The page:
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SAP: Big Businesses Won't Be Interested In On-Demand ERP

Despite soaring interest in software-as-a-service, SAP's new product is aimed at companies with fewer than 500 employees.
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Conventional software companies such as SAP have good reason to want to keep on-demand software tucked in the small-business segment: They want to avoid cannibalizing highly profitable existing customers. Instead of a customer paying thousands or even millions up front for a software license, SaaS buyers pay around $25 to $250 per month per user, depending on the application. An unhappy customer can turn the service off and go elsewhere. SaaS vendors face high marketing and infrastructure costs, explaining why some of them have limped along for years without a profit.

For vendors of on-premises software, creating a separate on-demand product can lead to internal strife, especially among salespeople who risk losing juicy commissions to lower-price subscriptions. Credit Suisse software analyst Jason Maynard says most vendors won't be able to make the two models co-exist. "On demand is like a virus in an on-premises software company," said Maynard, speaking at the InformationWeek 500 conference last week.

Ken Rudin, CEO at on-demand business intelligence vendor LucidEra, knows firsthand what can happen, having served as general manager of Siebel Systems' OnDemand unit. Part of the problem was that Siebel tried to take code developed for on-premises software and transform it into a service. The bigger problem, though, was the resistance from Siebel's sales force. He recalls briefing a top sales executive about Siebel OnDemand a month before its launch: "As I got up to leave, he said, 'By the way, stay the hell away from my accounts.'" Rudin describes it as "civil war."

Not at SAP, promises deputy CEO Leo Apotheker. The company has spent four years developing the model while building the code from scratch to work as a service. "We feel very comfortable that this will not create a civil war but will create peace, harmony, and lots of revenues," Apotheker says.

Oracle CEO Larry Ellison doesn't see the profit potential in small businesses or software as a service, saying during a conference call last week that the added product development, marketing, and customer support costs make the margins unattractive for Oracle. Specific to SaaS, he said, "We think it's very interesting, but so far no one has figured out how to make any money at it."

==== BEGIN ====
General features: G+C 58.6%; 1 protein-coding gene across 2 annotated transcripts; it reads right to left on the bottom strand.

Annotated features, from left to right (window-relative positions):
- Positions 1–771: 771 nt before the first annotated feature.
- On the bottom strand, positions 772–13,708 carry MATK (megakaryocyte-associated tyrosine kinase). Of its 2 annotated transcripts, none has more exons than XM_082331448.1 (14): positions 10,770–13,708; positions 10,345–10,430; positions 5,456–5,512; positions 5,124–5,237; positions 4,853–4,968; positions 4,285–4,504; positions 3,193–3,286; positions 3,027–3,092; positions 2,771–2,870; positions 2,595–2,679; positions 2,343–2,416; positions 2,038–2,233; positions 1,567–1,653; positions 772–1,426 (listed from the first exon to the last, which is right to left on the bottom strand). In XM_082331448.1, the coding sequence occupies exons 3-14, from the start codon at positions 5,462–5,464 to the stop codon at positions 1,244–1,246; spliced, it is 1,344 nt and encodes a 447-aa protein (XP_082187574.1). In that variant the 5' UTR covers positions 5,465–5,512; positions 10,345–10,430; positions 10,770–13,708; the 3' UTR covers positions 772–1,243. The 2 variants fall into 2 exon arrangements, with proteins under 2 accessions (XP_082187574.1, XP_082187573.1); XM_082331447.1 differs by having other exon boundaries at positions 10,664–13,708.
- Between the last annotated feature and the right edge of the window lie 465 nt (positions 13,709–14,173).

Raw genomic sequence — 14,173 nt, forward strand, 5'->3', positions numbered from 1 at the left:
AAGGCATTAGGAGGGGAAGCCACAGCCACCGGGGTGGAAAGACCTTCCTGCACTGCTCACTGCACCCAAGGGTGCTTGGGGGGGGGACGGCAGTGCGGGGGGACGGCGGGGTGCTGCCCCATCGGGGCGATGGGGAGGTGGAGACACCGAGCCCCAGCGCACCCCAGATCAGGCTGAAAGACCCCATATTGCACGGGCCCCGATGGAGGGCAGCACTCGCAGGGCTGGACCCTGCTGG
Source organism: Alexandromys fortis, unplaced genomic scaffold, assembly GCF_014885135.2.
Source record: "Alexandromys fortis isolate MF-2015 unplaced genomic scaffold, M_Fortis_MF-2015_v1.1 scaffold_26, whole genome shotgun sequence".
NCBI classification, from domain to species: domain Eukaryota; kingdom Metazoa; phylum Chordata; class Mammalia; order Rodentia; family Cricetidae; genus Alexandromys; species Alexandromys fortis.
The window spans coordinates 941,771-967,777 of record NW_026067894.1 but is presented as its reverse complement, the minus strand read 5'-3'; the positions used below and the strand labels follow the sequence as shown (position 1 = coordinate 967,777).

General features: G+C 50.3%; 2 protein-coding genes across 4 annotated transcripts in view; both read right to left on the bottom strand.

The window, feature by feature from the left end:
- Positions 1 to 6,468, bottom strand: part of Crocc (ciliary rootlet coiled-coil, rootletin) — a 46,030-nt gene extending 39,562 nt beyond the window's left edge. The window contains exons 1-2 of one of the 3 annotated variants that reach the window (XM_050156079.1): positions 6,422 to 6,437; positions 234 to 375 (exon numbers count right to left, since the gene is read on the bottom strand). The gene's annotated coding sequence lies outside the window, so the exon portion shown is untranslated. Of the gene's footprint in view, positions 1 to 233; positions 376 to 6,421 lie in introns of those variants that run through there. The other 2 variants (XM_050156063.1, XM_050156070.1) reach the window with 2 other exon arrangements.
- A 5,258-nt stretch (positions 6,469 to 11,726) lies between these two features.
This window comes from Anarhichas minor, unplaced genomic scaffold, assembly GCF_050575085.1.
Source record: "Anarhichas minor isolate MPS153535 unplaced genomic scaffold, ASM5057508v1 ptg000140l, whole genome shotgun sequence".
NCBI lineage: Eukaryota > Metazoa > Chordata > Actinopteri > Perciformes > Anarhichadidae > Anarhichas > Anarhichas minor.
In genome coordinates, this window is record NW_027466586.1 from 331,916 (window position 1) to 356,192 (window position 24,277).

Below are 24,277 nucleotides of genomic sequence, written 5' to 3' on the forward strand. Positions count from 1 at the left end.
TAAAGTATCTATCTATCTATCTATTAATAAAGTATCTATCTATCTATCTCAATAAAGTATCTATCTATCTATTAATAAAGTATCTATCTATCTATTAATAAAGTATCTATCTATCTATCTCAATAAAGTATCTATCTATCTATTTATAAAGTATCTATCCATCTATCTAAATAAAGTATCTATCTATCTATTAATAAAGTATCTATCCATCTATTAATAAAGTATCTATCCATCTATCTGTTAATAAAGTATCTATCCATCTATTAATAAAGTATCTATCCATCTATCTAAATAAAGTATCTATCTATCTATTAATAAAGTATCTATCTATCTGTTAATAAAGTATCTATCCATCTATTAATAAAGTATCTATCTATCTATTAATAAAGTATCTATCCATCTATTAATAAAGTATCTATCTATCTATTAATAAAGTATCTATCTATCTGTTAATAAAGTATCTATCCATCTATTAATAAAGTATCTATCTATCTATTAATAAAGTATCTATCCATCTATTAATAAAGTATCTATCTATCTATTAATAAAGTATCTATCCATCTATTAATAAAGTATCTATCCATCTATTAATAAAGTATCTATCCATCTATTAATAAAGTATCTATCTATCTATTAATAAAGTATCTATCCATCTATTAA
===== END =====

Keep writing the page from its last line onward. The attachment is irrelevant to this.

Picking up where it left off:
SAP estimates there's a potential $15 billion market of small companies looking to automate their business processes for the first time, and its goal is to have 10,000 companies signed up for Business ByDesign by 2010. Kevin Flanagan, CEO of Compass Pharma Services, an early user of Business ByDesign, chose it partly for the "comfort level" of working with a company the size of SAP. Peter Novak, CEO of Sunflower, a startup focused on alternative lighting technology, says his company has Business ByDesign almost ready to handle its manufacturing, purchasing, and supply chain processes, after eight weeks of part-time work implementing it.

SAP will spend 300 million to 400 million euros this year and next developing Business ByDesign, including building the support infrastructure. It has one data center to run the service at its headquarters in Waldorf, Germany, and plans to build or partner for additional data centers as needed.

Rivals Oracle and Microsoft offer some applications as hosted services, but neither has rewritten their software to fit the model. With a pure on-demand model, customers don't worry about the staff and support costs for upgrades, for example, since new features are added to the service by the vendor.

SAP needed to do something if it's serious about the small-business market. Textile maker Asahi Kasei Spandex America, with 170 employees, recently moved off SAP and onto NetSuite's on-demand software for accounting, inventory management, procurement, order management, and financial reporting. "We didn't want to pay for that high-powered in-house programming staff" to keep SAP running, says Asahi CFO David Stover.

SAP is treating software as a service as a chance to expand into a new market without disrupting its licensing model. Businesses, however, are looking to SaaS for more choices in how software is delivered--and that includes businesses of all sizes, even if SAP and its on-premises software peers try to convince them otherwise.